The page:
PubPol 367S: News Writing and Reporting

Reader requirements: Professional journalism experience: reporters, editors, etc.

  1. Course Information
  2. Schedule
  3. Giving Feedback

Course Information:

Instructor: Prof. Kenneth Rogerson

Students will learn about reporting, writing and editing stories for print and online media primarily by doing actual news assignments each week and discussing them in class. Students will learn how to gather information, analyze it, and present it fairly and accurately in clear and compelling new stories. Focus on interviewing techniques, use of public records, hard news and feature writing styles, journalism ethics and the role of text-based media in public policy.

Student Writing Assignment:

What are students writing? News articles: an Enterprise Story and an Economic/Business Story

For whom? Readers of news, either online or in print.

Where would such writing typically be found? New York Times, Durham Herald and/or other types of online news sites.

Why would someone usually read it? To learn about latest news on issues relating to a local or national policy.


The are the course deadlines, as they pertain to the Duke Reader Project:

-Update for Spring 2018 calendar dates once I receive from professor-

Introductory Meeting:

  • Contact Reader within two days to set up time for meeting, if possible, meet before you send Enterprise story
  • Be sure to talk about (1) below–the news gathering process, since there won’t be much more time for this after you see a first draft.

Enterprise Campus Story; find a story about anything on campus. It cannot be another lecture, but could be about the person, research or controversy surrounding the event. Write it as if you were submitting it for an online publication. Include links and a visual element (graphic, photo, video)

  • Feb 8 – 14th: Student sends rough but coherent draft of Enterprise Story to reader; reader sends written feedback. (Due to Duke Reader anytime during the week, negotiate this with your Duke Reader)
  • By Feb 18th (ideally): Students and readers to meet in real time (in person or via webcam, skype, phone…) to discuss.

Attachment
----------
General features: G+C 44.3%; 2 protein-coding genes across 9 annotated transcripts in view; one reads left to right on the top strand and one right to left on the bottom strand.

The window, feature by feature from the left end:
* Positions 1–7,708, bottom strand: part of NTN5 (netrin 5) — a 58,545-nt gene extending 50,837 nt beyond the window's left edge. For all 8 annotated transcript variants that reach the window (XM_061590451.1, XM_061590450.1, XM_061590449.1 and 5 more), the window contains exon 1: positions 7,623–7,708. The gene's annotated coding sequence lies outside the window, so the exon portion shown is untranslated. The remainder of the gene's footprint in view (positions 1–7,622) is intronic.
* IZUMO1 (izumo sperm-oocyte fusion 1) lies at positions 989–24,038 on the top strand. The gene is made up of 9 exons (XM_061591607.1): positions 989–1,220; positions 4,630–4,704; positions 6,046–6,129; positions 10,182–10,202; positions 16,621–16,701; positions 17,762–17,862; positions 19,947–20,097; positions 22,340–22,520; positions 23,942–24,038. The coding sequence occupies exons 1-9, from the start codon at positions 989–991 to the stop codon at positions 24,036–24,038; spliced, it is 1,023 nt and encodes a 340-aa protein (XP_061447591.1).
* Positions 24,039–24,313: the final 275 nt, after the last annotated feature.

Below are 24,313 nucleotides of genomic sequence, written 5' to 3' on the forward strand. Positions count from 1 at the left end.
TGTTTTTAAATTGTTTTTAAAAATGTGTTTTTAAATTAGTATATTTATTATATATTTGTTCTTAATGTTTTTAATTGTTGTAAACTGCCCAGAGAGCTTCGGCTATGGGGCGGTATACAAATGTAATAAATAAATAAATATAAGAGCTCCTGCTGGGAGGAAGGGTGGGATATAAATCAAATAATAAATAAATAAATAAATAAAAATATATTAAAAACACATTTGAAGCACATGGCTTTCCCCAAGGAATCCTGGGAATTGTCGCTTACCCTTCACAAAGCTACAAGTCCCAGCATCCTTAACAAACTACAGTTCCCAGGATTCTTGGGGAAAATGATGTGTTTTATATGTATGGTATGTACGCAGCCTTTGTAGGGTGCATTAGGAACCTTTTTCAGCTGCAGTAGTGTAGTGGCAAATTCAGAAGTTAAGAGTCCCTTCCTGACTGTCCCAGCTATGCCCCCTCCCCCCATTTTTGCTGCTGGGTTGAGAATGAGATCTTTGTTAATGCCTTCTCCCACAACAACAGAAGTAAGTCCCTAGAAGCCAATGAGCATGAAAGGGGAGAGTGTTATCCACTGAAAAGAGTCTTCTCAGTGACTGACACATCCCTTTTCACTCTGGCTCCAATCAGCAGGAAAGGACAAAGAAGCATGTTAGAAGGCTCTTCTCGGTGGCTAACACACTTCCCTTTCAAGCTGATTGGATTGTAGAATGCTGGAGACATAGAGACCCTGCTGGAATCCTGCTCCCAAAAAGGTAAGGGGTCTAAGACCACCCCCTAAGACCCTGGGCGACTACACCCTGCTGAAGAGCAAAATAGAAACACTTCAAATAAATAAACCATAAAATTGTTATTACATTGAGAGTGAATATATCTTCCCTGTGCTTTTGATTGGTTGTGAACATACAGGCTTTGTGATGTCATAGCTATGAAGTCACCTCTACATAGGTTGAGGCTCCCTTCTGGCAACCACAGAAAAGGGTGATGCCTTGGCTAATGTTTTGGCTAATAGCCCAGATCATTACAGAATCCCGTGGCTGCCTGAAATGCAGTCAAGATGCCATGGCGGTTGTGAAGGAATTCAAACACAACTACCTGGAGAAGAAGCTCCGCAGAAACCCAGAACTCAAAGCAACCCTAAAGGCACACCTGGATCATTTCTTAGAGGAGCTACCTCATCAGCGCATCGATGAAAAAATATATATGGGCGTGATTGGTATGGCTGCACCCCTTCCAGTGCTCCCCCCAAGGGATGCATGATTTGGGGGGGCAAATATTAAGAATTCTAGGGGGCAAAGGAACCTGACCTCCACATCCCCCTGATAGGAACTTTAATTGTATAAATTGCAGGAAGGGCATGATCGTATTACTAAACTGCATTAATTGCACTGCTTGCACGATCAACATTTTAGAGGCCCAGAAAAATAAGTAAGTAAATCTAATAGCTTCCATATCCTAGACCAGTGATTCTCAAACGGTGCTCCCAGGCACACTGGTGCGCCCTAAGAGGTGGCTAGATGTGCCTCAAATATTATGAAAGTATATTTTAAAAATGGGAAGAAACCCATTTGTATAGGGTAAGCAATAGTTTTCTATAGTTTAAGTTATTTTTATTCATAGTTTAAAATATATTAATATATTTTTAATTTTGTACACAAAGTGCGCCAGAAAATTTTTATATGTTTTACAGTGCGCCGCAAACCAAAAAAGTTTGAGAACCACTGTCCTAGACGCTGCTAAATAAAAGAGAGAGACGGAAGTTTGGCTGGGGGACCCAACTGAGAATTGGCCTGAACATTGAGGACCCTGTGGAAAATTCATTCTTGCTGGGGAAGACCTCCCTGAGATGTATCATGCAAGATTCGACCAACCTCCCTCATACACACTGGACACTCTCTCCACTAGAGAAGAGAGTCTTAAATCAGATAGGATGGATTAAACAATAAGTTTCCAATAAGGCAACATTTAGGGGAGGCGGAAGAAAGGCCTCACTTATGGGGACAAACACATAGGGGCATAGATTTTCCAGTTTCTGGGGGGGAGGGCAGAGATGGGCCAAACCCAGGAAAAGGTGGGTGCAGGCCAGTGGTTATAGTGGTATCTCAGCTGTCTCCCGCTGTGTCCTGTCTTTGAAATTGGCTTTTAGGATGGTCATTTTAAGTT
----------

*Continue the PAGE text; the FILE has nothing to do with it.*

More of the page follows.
• Feb 21th: Revised draft of Enterprise Story due to professor.

Write a story on an economics-related topic (not simply a business profile) and write it as if you were submitting it for an online publication. Include links and a visual element (graphic, photo, video).

  • By March 22nd: Student sends rough but coherent draft of Economic/Business Story to reader; reader sends written feedback.
  • By April 1st (ideally): Students and readers to meet in real time (in person or via webcam, skype, phone…) to discuss.
  • April 4th at 3 p.m: Revised draft of Economics/Business Story due to professor. Include the Duke Reader comments.

Link to Course Syllabus: update if I receive a 2018 sylabus

Syllabus_PUBPOL496S_Fall 2017

Giving Feedback (general information that will apply to most courses):

Giving feedback is the activity around which the entire project is designed. You may have considerable professional experience giving feedback on writing — whether to colleagues, employees, or other contexts — or perhaps this is an fairly novel experience. Given the aims and nature of the Reader Project, we are hoping that our volunteers engage with student writing in a particular way–one that is quite different from what is conventionally done in other contexts.

The primary aim of the project is to help students really understand what it means to write for readers, rather than as a school assignment. Think about the following when you give feedback, whether in writing or in real time:

  • Respond as a reader rather than as an editor. (They can get basic editorial help from others.) Focus on sharing your reactions to the draft as a user of such writing. What are you thinking as you read? More

Instructor’s suggestions:

Readers will work with students on two articles; for both, they would appreciate guidance on the following:

(1) The news gathering process: help with thinking through matters such as what sources to use, preparing for interviews, what background research to do, choosing an angle, hook, etc.

(2) The story nuts and bolts: clarity, conciseness, word use, structure, etc.